Yep. You read the headline right. Someone has had the audacity to claim that Labour’s education policies are hurting and belittling the English middle classes. And not just any someone. It was Richard Cairns, head of Brighton College, which had the “best A-Level results of any co-educational school in England”. Brighton College, unsurprisingly, is a fee-paying institution (and therefore benefits from Labour’s decision to preserve its charitable status), and its schedule of fees for the current academic year can be found here (I particularly admire the fact that things like music and support from its dyslexia centre cost extra. Clearly the sort of forward-thinking we need in education). Quoted in the Daily Telegraph (where else you might ask),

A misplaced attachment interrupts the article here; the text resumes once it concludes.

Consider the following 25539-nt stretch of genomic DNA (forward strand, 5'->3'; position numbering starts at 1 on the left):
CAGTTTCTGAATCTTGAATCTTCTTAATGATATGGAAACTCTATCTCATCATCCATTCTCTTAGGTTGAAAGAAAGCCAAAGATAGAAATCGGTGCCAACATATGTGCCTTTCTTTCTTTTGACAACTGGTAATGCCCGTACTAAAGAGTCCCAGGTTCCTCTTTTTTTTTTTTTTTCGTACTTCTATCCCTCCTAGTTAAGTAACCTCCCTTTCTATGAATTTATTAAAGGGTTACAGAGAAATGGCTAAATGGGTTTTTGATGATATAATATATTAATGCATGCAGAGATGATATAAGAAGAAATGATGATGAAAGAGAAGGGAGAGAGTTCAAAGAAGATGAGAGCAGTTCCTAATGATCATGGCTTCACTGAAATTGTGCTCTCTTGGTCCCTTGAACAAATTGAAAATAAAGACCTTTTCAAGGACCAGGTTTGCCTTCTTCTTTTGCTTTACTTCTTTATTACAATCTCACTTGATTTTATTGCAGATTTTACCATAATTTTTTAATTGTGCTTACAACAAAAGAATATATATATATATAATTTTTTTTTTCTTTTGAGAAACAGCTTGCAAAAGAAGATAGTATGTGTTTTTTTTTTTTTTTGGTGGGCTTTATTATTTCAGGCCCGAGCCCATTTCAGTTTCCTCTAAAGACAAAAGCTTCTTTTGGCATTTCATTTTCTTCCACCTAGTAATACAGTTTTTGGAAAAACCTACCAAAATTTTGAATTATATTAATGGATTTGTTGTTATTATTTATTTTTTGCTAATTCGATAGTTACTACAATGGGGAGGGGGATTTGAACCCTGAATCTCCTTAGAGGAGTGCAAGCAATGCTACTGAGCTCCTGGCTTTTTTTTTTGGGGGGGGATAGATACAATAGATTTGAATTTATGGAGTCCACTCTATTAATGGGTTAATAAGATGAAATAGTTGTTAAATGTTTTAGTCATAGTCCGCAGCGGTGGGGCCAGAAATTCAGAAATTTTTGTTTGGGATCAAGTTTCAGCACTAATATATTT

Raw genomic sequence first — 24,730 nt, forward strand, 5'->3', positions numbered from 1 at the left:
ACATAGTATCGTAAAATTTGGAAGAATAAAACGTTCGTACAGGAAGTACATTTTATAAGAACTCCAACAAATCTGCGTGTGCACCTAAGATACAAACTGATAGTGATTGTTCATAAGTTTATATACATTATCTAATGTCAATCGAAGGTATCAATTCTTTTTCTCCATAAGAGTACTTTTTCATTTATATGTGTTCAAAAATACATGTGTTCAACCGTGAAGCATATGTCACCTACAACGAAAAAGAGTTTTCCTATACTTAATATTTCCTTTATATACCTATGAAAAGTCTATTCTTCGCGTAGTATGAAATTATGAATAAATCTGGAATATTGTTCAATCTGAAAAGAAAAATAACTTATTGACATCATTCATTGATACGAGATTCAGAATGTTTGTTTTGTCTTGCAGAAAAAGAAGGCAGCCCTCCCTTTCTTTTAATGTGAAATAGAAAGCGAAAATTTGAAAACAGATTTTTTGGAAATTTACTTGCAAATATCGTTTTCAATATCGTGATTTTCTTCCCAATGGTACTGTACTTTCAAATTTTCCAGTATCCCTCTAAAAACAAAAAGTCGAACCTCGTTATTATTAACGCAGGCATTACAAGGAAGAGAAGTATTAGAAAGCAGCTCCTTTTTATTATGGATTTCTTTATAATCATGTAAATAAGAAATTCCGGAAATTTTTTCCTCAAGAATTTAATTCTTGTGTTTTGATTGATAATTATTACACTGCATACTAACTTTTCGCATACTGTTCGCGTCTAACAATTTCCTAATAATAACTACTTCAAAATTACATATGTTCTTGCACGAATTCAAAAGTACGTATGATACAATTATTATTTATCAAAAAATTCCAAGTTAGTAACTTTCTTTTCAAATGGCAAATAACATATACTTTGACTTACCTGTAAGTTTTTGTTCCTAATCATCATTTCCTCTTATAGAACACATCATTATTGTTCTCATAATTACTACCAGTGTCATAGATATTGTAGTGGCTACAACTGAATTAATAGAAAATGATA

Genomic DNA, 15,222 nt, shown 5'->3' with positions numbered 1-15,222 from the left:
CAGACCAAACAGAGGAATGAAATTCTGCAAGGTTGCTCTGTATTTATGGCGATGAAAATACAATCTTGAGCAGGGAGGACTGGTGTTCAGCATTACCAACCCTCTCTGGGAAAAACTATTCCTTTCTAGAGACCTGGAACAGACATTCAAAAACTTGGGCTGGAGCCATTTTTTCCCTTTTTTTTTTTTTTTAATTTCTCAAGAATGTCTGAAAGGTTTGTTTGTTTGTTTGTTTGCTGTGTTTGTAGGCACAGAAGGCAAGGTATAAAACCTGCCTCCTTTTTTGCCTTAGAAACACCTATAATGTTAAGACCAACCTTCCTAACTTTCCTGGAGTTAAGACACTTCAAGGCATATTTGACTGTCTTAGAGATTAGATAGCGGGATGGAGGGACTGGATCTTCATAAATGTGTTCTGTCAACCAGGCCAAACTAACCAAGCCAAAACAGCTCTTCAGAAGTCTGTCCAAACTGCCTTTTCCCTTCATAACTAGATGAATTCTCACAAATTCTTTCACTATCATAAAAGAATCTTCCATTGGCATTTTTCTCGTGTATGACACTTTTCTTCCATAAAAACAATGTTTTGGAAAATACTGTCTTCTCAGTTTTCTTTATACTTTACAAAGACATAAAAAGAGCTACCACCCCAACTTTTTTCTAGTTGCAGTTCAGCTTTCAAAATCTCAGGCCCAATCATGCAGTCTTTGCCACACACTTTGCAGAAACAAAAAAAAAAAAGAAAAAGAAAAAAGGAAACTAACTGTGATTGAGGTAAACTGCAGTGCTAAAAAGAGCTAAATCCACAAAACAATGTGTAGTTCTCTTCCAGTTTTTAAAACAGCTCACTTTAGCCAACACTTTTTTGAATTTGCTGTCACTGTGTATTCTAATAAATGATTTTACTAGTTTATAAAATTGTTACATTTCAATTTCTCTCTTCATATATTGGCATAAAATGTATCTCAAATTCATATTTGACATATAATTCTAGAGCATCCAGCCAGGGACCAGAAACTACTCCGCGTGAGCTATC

Mr Cairns said: “We do need to raise working-class aspirations but at the same time we need to celebrate the success of middle-class children and celebrate that fact that we have so many parents out there spending their time instilling the necessary soft skills and values and in their sons and daughters that they need to do well in life.
“The Government seems to think that the only way to raise aspirations in the working-class is to have all sorts of quota systems that, in turn, damage the middle-class children. That’s muddle-headed.
“There are only 12,000 places at Oxford. Instead of finding more extravagant ways to engineer admissions we should be expanding our best universities and raising the aspirations of all pupils to get into them on merit.”

In fact,

The threat of “quotas” to dictate admission to leading universities risks blocking the chances of hard-working children from relatively wealthy homes, said Richard Cairns, head of fee-paying Brighton College.
He called for the brightest working-class pupils to be given “elite” training – outside ordinary state comprehensives – to allow them to progress at the speed often reached by more affluent peers.